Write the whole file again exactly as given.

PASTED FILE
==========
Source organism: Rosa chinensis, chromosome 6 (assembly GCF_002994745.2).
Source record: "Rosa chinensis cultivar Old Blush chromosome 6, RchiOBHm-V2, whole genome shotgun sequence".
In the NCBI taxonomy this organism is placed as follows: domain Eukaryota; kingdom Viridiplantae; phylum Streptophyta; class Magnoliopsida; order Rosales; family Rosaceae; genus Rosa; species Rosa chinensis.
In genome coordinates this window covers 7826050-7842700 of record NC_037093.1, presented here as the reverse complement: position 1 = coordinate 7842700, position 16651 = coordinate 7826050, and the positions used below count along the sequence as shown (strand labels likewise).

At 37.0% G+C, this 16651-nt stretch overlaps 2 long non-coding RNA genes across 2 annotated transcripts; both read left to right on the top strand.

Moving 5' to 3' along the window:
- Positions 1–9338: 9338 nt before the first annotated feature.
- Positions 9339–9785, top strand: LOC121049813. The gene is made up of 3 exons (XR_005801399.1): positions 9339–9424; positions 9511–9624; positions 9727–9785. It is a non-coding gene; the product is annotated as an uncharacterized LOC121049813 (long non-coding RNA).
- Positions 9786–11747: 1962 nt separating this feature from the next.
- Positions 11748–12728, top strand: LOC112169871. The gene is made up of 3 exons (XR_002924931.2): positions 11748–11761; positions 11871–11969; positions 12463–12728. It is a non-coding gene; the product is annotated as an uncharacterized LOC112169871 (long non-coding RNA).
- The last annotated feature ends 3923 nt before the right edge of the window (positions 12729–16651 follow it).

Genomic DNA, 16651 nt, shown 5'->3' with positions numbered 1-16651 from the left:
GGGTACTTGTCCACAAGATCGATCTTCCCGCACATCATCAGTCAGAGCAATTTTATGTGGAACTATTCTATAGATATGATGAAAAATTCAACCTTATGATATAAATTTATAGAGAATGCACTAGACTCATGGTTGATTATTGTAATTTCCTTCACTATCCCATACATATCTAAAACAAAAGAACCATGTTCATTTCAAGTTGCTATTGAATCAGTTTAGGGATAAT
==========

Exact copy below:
Source organism: Rosa chinensis, chromosome 6 (assembly GCF_002994745.2).
Source record: "Rosa chinensis cultivar Old Blush chromosome 6, RchiOBHm-V2, whole genome shotgun sequence".
In the NCBI taxonomy this organism is placed as follows: domain Eukaryota; kingdom Viridiplantae; phylum Streptophyta; class Magnoliopsida; order Rosales; family Rosaceae; genus Rosa; species Rosa chinensis.
In genome coordinates this window covers 7826050-7842700 of record NC_037093.1, presented here as the reverse complement: position 1 = coordinate 7842700, position 16651 = coordinate 7826050, and the positions used below count along the sequence as shown (strand labels likewise).

At 37.0% G+C, this 16651-nt stretch overlaps 2 long non-coding RNA genes across 2 annotated transcripts; both read left to right on the top strand.

Moving 5' to 3' along the window:
- Positions 1–9338: 9338 nt before the first annotated feature.
- Positions 9339–9785, top strand: LOC121049813. The gene is made up of 3 exons (XR_005801399.1): positions 9339–9424; positions 9511–9624; positions 9727–9785. It is a non-coding gene; the product is annotated as an uncharacterized LOC121049813 (long non-coding RNA).
- Positions 9786–11747: 1962 nt separating this feature from the next.
- Positions 11748–12728, top strand: LOC112169871. The gene is made up of 3 exons (XR_002924931.2): positions 11748–11761; positions 11871–11969; positions 12463–12728. It is a non-coding gene; the product is annotated as an uncharacterized LOC112169871 (long non-coding RNA).
- The last annotated feature ends 3923 nt before the right edge of the window (positions 12729–16651 follow it).

Genomic DNA, 16651 nt, shown 5'->3' with positions numbered 1-16651 from the left:
GGGTACTTGTCCACAAGATCGATCTTCCCGCACATCATCAGTCAGAGCAATTTTATGTGGAACTATTCTATAGATATGATGAAAAATTCAACCTTATGATATAAATTTATAGAGAATGCACTAGACTCATGGTTGATTATTGTAATTTCCTTCACTATCCCATACATATCTAAAACAAAAGAACCATGTTCATTTCAAGTTGCTATTGAATCAGTTTAGGGATAAT